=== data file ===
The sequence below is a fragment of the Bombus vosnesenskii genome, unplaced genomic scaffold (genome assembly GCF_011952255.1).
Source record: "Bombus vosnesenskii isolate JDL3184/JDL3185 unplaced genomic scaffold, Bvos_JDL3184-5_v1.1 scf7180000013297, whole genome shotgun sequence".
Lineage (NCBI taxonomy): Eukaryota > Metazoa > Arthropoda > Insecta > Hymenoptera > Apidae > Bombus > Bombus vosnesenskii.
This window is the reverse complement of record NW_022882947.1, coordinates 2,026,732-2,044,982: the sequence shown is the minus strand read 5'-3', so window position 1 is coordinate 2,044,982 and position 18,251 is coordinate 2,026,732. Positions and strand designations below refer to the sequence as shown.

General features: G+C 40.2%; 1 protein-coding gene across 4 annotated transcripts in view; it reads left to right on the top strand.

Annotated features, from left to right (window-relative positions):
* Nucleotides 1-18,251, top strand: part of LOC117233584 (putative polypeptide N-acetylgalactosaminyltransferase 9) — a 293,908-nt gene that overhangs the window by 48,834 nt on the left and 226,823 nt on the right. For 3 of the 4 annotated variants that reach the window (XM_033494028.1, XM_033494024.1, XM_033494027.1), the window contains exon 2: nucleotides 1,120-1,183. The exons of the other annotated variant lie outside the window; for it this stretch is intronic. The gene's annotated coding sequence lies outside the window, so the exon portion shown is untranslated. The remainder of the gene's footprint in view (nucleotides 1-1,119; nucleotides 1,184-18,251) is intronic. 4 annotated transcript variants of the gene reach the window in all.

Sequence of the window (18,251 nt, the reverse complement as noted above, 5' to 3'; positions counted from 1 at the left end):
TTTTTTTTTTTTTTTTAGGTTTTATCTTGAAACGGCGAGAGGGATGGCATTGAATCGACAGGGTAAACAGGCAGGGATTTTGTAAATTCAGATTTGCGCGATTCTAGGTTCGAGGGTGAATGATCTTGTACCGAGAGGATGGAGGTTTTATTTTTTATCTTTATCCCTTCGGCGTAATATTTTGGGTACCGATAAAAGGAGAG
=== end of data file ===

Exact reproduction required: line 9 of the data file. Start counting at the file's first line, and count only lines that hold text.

TTTTTTTTTTTTTTTTAGGTTTTATCTTGAAACGGCGAGAGGGATGGCATTGAATCGACAGGGTAAACAGGCAGGGATTTTGTAAATTCAGATTTGCGCGATTCTAGGTTCGAGGGTGAATGATCTTGTACCGAGAGGATGGAGGTTTTATTTTTTATCTTTATCCCTTCGGCGTAATATTTTGGGTACCGATAAAAGGAGAG